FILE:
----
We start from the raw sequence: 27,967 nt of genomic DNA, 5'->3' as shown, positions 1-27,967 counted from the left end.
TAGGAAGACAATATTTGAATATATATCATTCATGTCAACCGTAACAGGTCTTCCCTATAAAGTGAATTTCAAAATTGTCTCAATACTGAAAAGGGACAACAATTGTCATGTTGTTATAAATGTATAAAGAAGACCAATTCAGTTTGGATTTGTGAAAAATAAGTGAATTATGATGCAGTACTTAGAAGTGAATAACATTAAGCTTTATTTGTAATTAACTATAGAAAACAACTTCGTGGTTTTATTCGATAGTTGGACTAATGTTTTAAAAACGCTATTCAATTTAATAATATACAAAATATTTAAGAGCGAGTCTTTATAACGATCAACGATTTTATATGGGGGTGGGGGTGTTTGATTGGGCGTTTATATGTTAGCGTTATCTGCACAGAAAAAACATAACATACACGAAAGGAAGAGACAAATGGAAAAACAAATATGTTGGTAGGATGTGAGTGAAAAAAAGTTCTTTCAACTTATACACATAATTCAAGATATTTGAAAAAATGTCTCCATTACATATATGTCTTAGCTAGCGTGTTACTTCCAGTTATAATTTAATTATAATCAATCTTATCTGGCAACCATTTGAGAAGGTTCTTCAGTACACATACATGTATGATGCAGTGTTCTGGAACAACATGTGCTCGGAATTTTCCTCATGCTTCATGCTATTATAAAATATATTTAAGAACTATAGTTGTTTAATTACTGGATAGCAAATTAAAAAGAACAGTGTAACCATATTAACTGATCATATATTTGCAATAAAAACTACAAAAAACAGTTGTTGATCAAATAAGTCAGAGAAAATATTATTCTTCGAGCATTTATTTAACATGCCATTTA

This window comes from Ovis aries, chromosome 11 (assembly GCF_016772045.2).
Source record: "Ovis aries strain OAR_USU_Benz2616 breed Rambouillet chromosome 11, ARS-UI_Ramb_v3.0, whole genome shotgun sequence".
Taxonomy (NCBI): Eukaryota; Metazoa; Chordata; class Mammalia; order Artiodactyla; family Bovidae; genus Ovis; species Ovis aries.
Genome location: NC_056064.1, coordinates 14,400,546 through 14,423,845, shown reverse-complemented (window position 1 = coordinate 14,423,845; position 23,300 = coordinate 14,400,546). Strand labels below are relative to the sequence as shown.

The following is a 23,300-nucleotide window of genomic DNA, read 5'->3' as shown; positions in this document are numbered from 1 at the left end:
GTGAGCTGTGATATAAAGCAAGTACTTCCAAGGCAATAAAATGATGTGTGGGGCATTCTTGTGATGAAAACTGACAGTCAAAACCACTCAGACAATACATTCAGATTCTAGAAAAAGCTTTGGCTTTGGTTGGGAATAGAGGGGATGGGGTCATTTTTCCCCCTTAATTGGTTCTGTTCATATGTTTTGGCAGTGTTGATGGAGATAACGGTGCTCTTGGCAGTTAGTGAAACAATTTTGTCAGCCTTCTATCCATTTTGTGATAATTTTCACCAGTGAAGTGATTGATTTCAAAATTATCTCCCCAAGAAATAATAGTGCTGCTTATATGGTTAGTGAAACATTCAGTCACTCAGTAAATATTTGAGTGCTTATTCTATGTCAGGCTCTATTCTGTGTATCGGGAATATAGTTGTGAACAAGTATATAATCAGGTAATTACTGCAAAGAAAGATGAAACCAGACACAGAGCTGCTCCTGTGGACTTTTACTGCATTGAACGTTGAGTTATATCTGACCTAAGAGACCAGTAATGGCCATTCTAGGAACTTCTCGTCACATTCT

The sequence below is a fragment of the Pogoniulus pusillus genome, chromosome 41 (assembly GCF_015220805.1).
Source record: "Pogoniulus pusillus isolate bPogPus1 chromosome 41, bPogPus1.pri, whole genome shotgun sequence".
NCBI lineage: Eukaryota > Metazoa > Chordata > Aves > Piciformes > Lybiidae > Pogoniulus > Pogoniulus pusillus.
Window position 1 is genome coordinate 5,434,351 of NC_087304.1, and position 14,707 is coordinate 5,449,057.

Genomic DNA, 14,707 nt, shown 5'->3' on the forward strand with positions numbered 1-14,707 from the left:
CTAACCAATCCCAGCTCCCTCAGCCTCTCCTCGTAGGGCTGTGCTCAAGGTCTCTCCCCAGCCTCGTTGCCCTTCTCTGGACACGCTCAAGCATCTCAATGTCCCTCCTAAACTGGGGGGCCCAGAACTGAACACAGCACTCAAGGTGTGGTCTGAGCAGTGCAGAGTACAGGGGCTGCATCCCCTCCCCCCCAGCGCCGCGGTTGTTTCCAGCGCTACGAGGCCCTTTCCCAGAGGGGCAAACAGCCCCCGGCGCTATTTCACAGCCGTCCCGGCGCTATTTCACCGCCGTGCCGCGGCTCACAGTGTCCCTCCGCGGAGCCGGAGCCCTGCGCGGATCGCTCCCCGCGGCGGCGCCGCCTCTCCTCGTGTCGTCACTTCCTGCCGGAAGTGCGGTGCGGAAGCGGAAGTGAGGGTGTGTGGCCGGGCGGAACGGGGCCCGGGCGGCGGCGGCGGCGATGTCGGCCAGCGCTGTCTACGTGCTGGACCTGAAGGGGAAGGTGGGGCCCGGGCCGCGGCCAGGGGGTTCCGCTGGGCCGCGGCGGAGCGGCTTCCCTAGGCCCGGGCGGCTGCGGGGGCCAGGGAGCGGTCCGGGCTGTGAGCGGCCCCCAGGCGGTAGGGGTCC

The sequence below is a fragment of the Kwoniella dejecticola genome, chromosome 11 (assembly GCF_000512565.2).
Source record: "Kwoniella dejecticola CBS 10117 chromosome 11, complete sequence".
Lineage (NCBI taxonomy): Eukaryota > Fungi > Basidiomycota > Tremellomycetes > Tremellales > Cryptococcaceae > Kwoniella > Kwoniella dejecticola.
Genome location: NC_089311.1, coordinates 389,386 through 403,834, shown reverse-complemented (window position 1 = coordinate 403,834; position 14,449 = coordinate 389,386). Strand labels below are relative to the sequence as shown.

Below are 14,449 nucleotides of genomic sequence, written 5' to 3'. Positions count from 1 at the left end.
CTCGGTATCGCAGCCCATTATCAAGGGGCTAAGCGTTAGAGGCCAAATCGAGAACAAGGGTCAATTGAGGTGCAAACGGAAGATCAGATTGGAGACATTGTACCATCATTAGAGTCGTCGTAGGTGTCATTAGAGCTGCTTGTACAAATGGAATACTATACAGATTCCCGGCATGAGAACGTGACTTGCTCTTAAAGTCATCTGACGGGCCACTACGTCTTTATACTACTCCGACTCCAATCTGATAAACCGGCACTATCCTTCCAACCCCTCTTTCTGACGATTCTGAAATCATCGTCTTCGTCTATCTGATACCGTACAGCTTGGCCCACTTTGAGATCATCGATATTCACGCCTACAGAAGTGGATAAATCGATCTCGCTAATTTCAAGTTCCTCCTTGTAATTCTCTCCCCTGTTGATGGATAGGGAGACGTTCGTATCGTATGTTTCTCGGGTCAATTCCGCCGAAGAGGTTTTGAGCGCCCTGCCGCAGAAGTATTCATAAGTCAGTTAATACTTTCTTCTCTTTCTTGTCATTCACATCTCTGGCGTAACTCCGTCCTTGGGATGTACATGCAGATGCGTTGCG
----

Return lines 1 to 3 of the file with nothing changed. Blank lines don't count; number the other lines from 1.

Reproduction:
We start from the raw sequence: 27,967 nt of genomic DNA, 5'->3' as shown, positions 1-27,967 counted from the left end.
TAGGAAGACAATATTTGAATATATATCATTCATGTCAACCGTAACAGGTCTTCCCTATAAAGTGAATTTCAAAATTGTCTCAATACTGAAAAGGGACAACAATTGTCATGTTGTTATAAATGTATAAAGAAGACCAATTCAGTTTGGATTTGTGAAAAATAAGTGAATTATGATGCAGTACTTAGAAGTGAATAACATTAAGCTTTATTTGTAATTAACTATAGAAAACAACTTCGTGGTTTTATTCGATAGTTGGACTAATGTTTTAAAAACGCTATTCAATTTAATAATATACAAAATATTTAAGAGCGAGTCTTTATAACGATCAACGATTTTATATGGGGGTGGGGGTGTTTGATTGGGCGTTTATATGTTAGCGTTATCTGCACAGAAAAAACATAACATACACGAAAGGAAGAGACAAATGGAAAAACAAATATGTTGGTAGGATGTGAGTGAAAAAAAGTTCTTTCAACTTATACACATAATTCAAGATATTTGAAAAAATGTCTCCATTACATATATGTCTTAGCTAGCGTGTTACTTCCAGTTATAATTTAATTATAATCAATCTTATCTGGCAACCATTTGAGAAGGTTCTTCAGTACACATACATGTATGATGCAGTGTTCTGGAACAACATGTGCTCGGAATTTTCCTCATGCTTCATGCTATTATAAAATATATTTAAGAACTATAGTTGTTTAATTACTGGATAGCAAATTAAAAAGAACAGTGTAACCATATTAACTGATCATATATTTGCAATAAAAACTACAAAAAACAGTTGTTGATCAAATAAGTCAGAGAAAATATTATTCTTCGAGCATTTATTTAACATGCCATTTA

This window comes from Ovis aries, chromosome 11 (assembly GCF_016772045.2).